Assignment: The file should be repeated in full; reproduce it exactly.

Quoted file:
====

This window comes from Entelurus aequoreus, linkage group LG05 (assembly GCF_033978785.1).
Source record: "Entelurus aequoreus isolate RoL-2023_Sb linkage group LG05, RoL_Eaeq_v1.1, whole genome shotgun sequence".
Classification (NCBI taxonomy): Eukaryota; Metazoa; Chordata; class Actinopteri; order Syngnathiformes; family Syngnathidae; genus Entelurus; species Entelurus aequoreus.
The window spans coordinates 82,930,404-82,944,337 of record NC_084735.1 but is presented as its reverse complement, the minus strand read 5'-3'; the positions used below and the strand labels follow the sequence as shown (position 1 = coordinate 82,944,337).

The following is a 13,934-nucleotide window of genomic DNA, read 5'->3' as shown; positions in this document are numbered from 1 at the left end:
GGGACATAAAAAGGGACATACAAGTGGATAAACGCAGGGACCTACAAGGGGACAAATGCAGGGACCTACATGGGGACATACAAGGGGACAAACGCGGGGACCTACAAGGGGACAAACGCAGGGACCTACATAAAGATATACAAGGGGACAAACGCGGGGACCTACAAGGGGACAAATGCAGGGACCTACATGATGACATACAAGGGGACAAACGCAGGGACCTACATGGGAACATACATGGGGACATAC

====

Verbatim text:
This window comes from Entelurus aequoreus, linkage group LG05 (assembly GCF_033978785.1).
Source record: "Entelurus aequoreus isolate RoL-2023_Sb linkage group LG05, RoL_Eaeq_v1.1, whole genome shotgun sequence".
Classification (NCBI taxonomy): Eukaryota; Metazoa; Chordata; class Actinopteri; order Syngnathiformes; family Syngnathidae; genus Entelurus; species Entelurus aequoreus.
The window spans coordinates 82,930,404-82,944,337 of record NC_084735.1 but is presented as its reverse complement, the minus strand read 5'-3'; the positions used below and the strand labels follow the sequence as shown (position 1 = coordinate 82,944,337).

The following is a 13,934-nucleotide window of genomic DNA, read 5'->3' as shown; positions in this document are numbered from 1 at the left end:
GGGACATAAAAAGGGACATACAAGTGGATAAACGCAGGGACCTACAAGGGGACAAATGCAGGGACCTACATGGGGACATACAAGGGGACAAACGCGGGGACCTACAAGGGGACAAACGCAGGGACCTACATAAAGATATACAAGGGGACAAACGCGGGGACCTACAAGGGGACAAATGCAGGGACCTACATGATGACATACAAGGGGACAAACGCAGGGACCTACATGGGAACATACATGGGGACATAC